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8. You’re still young

Being 40 shouldn’t mean half your life has passed you by. It means you still have an entire lifetime left to live. You might not be as quick as you were when you were a teenager, and you might not be able to stay up all hours of the night on a weekday like you did in college, but there’s still so much to do on this Earth. Your forties are a perfect time to do all of the things you’ve always wanted to do. I’m not saying go all “mid-life crisis” on your family, but you should definitely plan the vacation you’ve always dreamed of, or learn a skill you’ve always wanted to try. Just because life has gotten busy doesn’t mean you should be too busy to live life. Make the most of it!

Featured photo credit: Flickr via farm1.staticflickr.com

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Matt Duczeminski

A passionate writer who shares lifestlye tips on Lifehack

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Last Updated on September 18, 2020

13 Helping Points When Things Don’t Go Your Way

13 Helping Points When Things Don’t Go Your Way

For the original article by Celestine: 13 Helping Points When Things Don’t Go Your Way

“We all have problems. The way we solve them is what makes us different.” ~Unknown

“It’s not stress that kills us, it is our reaction to it.” – Hans Selye

Have you ever experienced moments when things just don’t go your way? For example, losing your keys, accidentally spilling your drink, waking up late, missing your buses/trains, forgetting to bring your things, and so on?

You’re not alone. All of us, myself included, experience times when things don’t go as we expect.

Here is my guide on how to deal with daily setbacks.

1. Take a step back and evaluate

When something bad happens, take a step back and evaluate the situation. Some questions to ask yourself:

  1. What is the problem?
  2. Are you the only person facing this problem in the world today?
  3. How does this problem look like at an individual level? A national level? On a global scale?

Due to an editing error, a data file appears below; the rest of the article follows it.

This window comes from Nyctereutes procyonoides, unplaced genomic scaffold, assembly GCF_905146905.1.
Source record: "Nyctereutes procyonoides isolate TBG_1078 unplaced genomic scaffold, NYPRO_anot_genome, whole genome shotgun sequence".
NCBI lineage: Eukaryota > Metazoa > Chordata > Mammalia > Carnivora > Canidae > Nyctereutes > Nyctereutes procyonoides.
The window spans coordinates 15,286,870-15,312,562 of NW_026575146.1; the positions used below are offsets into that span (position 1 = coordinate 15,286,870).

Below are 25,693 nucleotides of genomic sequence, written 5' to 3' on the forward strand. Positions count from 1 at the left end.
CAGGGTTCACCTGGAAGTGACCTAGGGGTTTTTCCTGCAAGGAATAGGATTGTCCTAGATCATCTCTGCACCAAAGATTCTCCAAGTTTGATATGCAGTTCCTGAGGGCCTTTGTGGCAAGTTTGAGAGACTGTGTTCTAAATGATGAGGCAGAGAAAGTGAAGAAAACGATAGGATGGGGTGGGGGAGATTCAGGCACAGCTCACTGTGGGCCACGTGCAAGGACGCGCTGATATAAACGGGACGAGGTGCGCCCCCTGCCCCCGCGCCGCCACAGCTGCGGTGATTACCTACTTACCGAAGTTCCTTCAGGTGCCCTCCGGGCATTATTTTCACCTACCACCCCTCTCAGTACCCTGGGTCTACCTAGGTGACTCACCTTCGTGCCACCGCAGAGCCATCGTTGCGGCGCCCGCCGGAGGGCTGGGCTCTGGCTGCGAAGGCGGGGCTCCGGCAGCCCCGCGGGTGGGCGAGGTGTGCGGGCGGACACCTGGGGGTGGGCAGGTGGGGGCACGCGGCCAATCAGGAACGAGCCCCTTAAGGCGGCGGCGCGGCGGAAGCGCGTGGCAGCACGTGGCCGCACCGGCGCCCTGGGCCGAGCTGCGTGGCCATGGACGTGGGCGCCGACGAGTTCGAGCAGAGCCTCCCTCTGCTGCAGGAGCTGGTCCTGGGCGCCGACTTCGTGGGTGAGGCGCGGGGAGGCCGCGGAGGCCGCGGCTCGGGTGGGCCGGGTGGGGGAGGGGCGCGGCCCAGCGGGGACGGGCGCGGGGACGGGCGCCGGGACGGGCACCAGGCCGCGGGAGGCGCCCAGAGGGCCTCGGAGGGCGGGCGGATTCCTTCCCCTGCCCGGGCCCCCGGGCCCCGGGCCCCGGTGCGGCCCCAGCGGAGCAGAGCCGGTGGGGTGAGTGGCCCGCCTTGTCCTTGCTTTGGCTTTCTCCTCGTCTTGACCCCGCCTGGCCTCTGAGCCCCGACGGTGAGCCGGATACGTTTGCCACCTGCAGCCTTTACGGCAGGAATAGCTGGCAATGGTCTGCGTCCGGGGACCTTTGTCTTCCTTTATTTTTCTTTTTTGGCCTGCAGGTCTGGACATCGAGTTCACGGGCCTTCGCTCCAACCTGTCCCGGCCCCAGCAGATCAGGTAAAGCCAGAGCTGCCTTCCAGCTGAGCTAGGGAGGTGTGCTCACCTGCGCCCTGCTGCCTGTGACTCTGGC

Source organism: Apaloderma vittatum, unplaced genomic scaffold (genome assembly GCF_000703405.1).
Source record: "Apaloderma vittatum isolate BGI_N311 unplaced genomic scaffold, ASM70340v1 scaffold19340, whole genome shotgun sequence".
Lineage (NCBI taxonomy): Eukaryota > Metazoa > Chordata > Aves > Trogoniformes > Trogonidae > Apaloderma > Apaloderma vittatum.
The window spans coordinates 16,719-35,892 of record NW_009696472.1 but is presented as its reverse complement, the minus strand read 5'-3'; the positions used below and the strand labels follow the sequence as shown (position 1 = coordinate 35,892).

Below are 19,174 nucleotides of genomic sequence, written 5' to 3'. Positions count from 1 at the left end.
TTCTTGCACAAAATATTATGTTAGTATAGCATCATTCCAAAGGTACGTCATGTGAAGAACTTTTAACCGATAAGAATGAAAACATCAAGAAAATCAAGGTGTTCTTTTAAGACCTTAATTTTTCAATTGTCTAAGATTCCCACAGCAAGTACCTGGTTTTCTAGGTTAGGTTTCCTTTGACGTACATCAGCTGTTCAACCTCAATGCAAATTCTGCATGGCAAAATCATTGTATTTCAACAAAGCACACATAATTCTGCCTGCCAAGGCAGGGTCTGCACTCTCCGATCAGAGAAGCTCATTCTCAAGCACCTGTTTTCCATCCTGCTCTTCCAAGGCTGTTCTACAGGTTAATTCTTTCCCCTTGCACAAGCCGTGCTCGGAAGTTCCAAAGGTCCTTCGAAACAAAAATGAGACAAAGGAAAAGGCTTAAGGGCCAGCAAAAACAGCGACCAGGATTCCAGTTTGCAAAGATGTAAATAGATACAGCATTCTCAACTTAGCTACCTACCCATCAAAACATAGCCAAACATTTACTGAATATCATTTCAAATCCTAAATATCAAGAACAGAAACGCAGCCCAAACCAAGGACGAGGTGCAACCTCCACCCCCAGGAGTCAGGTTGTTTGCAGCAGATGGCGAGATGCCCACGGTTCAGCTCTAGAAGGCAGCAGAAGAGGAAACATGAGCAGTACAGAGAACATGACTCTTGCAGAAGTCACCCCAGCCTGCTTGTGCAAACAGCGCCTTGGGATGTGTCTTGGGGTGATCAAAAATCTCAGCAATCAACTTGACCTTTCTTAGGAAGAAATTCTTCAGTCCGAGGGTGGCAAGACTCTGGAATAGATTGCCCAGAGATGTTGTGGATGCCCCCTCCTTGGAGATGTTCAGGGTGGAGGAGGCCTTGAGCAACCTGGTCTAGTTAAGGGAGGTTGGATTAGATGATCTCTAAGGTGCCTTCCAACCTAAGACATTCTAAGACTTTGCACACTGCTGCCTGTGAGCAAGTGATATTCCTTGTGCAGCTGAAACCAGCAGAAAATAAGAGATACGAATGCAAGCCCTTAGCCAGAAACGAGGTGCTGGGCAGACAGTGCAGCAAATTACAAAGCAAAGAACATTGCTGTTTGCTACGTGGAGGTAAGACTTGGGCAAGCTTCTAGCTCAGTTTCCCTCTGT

4. What’s the worst possible thing that can happen to you as a result of this?
  5. How is it going to impact your life in the next 1 year? 5 years? 10 years?

Doing this exercise is not to undermine the problem or disclaiming responsibility, but to consider different perspectives, so you can adopt the best approach for it. Most problems we encounter daily may seem like huge issues when they crop up, but most, if not all, don’t have much impact in our life beyond that day.

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2. Vent if you have to, but don’t linger on the problem

If you feel very frustrated and need to let off some steam, go ahead and do that. Talk to a friend, complain, crib about it, or scream at the top of your lungs if it makes you happy.

At the same time, don’t get caught up with venting. While venting may temporarily relieve yourself, it’s not going to solve the problem ultimately. You don’t want to be an energy vampire.

Vent if there’s a need to, but do it for 15 to 20 minutes. Then move on.

3. Realize there are others out there facing this too

Even though the situation may be frustrating, you’re not alone. Remember there are almost 7 billion people in the world today, and chances are that other people have faced the same thing before too. Knowing it’s not just you helps you to get out of a self-victimizing mindset.

4. Process your thoughts/emotions

Process your thoughts/emotions with any of the four methods:

  1. Journal. Write your unhappiness in a private diary or in your blog. It doesn’t have to be formal at all – it can be a brain dump on rough paper or new word document. Delete after you are done.
  2. Audio taping. Record yourself as you talk out what’s on your mind. Tools include tape recorder, your PC (Audacity is a freeware for recording/editing audio) and your mobile (most mobiles today have audio recording functions). You can even use your voice mail for this. Just talking helps you to gain awareness of your emotions. After recording, play back and listen to what you said. You might find it quite revealing.
  3. Meditation. At its simplest form, meditation is just sitting/lying still and observing your reality as it is – including your thoughts and emotions. Some think that it involves some complex mambo-jumbo, but it doesn’t.
  4. Talking to someone. Talking about it with someone helps you work through the issue. It also gets you an alternate viewpoint and consider it from a different angle.

5. Acknowledge your thoughts

Don’t resist your thoughts, but acknowledge them. This includes both positive and negative thoughts.

By acknowledging, I mean recognizing these thoughts exist. So if say, you have a thought that says, “Wow, I’m so stupid!”, acknowledge that. If you have a thought that says, “I can’t believe this is happening to me again”, acknowledge that as well.

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Know that acknowledging the thoughts doesn’t mean you agree with them. It’s simply recognizing the existence of said thoughts so that you can stop resisting yourself and focus on the situation on hand.